Arkell Springs forest red pine plantation thinning complete

Image of the red pine plantation with marked trees cut downGuelph, Ont., February 8, 2017Tree thinning in the red pine plantation at Arkell Springs forest is complete. This work is part of ongoing groundwater protection and forest care. Tree thinning will encourage the growth of a healthier and more natural forest.

About 10,000 red pine trees (1,150 cords of wood) were removed from the plantation from November to January. This amounts to about one third of the red pine plantation.

Trees at Arkell Springs forest were marked for removal in September 2014 and removal was scheduled to minimize impacts to local wildlife by avoiding work during breeding and fledging seasons.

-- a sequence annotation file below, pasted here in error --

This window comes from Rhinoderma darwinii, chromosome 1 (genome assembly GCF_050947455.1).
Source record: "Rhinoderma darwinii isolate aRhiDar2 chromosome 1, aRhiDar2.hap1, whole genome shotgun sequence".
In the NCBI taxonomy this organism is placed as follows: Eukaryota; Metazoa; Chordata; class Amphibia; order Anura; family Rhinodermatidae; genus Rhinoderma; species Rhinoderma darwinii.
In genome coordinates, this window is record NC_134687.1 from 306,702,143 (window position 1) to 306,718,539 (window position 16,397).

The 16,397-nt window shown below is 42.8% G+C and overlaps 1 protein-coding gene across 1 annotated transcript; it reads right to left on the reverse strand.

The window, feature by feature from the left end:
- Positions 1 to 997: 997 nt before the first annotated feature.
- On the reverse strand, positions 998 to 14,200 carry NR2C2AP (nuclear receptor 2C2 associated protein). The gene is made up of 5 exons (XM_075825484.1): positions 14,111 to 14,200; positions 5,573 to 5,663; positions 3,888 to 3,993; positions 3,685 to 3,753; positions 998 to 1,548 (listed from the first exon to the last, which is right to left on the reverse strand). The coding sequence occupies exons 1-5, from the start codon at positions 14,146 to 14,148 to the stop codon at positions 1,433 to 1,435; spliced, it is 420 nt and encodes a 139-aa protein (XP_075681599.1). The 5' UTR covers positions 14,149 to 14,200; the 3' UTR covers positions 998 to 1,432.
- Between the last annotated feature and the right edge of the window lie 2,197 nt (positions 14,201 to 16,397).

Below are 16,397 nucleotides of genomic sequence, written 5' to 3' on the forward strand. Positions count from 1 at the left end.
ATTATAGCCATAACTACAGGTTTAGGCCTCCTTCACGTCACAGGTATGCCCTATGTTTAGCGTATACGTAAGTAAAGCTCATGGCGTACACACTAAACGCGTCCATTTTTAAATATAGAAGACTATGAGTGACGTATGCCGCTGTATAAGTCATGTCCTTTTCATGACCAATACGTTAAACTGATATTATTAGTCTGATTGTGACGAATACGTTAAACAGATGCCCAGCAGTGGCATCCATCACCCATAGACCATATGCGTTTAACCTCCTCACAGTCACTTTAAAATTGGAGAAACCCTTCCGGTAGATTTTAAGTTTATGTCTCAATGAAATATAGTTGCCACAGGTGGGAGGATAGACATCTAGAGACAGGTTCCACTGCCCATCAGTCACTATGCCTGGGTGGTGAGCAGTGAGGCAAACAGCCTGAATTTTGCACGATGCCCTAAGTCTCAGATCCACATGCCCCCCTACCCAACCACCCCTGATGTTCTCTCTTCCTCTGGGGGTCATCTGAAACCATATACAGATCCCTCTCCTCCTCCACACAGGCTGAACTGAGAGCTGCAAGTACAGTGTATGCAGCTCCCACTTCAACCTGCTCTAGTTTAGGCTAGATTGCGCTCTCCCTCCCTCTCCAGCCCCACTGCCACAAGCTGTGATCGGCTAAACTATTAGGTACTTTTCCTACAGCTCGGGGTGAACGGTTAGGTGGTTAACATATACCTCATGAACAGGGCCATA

All trails in the Arkell Springs forest have reopened.

What’s next?

The City plans to plant a mixture of shade tolerant trees—largely maple and spruce species—in opened gaps later this year to encourage a more diverse forest. Further thinning will take place at Arkell Springs forest in a few years to ensure the plantation transitions into a a more natural and better-adapted forest—a healthy forest.

Healthy forests

Healthy, diverse forests help stabilize soil and filter water as it permeates the ground, working as an early barrier in protecting our source water. Ongoing work will help maintain and re-generate older forested areas on the property.

Forest stewardship not only helps protect our water supply, it also creates healthy habitat for a diversity of wildlife.

Read more about our work to create a healthy forest.

For more information

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